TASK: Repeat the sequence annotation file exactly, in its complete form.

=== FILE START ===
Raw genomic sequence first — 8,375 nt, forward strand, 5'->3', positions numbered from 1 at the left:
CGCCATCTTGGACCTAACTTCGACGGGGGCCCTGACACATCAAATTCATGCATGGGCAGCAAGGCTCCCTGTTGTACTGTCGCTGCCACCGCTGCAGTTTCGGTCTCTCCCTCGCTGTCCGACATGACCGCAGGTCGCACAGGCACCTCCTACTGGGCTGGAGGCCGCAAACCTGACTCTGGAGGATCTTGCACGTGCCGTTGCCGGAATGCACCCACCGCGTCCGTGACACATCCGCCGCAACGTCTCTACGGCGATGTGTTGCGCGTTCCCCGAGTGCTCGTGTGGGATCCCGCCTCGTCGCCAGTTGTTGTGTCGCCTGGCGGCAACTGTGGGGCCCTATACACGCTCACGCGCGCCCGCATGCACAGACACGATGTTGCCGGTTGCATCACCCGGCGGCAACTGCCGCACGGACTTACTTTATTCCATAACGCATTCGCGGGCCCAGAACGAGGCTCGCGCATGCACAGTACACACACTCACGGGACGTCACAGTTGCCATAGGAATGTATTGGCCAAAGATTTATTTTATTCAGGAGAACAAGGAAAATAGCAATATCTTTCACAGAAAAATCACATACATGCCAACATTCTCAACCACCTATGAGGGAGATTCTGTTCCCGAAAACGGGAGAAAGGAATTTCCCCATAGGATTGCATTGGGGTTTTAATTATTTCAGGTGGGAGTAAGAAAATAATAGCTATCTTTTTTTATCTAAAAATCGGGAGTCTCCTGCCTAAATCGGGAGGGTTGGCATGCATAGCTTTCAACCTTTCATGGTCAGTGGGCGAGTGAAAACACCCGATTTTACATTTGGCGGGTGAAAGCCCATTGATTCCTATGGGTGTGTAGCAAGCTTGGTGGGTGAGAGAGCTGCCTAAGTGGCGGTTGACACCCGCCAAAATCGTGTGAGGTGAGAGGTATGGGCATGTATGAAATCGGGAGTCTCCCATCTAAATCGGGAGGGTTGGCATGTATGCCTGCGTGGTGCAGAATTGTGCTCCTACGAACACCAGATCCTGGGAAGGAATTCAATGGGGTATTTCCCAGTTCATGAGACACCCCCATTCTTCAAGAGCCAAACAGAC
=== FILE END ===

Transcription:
Raw genomic sequence first — 8,375 nt, forward strand, 5'->3', positions numbered from 1 at the left:
CGCCATCTTGGACCTAACTTCGACGGGGGCCCTGACACATCAAATTCATGCATGGGCAGCAAGGCTCCCTGTTGTACTGTCGCTGCCACCGCTGCAGTTTCGGTCTCTCCCTCGCTGTCCGACATGACCGCAGGTCGCACAGGCACCTCCTACTGGGCTGGAGGCCGCAAACCTGACTCTGGAGGATCTTGCACGTGCCGTTGCCGGAATGCACCCACCGCGTCCGTGACACATCCGCCGCAACGTCTCTACGGCGATGTGTTGCGCGTTCCCCGAGTGCTCGTGTGGGATCCCGCCTCGTCGCCAGTTGTTGTGTCGCCTGGCGGCAACTGTGGGGCCCTATACACGCTCACGCGCGCCCGCATGCACAGACACGATGTTGCCGGTTGCATCACCCGGCGGCAACTGCCGCACGGACTTACTTTATTCCATAACGCATTCGCGGGCCCAGAACGAGGCTCGCGCATGCACAGTACACACACTCACGGGACGTCACAGTTGCCATAGGAATGTATTGGCCAAAGATTTATTTTATTCAGGAGAACAAGGAAAATAGCAATATCTTTCACAGAAAAATCACATACATGCCAACATTCTCAACCACCTATGAGGGAGATTCTGTTCCCGAAAACGGGAGAAAGGAATTTCCCCATAGGATTGCATTGGGGTTTTAATTATTTCAGGTGGGAGTAAGAAAATAATAGCTATCTTTTTTTATCTAAAAATCGGGAGTCTCCTGCCTAAATCGGGAGGGTTGGCATGCATAGCTTTCAACCTTTCATGGTCAGTGGGCGAGTGAAAACACCCGATTTTACATTTGGCGGGTGAAAGCCCATTGATTCCTATGGGTGTGTAGCAAGCTTGGTGGGTGAGAGAGCTGCCTAAGTGGCGGTTGACACCCGCCAAAATCGTGTGAGGTGAGAGGTATGGGCATGTATGAAATCGGGAGTCTCCCATCTAAATCGGGAGGGTTGGCATGTATGCCTGCGTGGTGCAGAATTGTGCTCCTACGAACACCAGATCCTGGGAAGGAATTCAATGGGGTATTTCCCAGTTCATGAGACACCCCCATTCTTCAAGAGCCAAACAGAC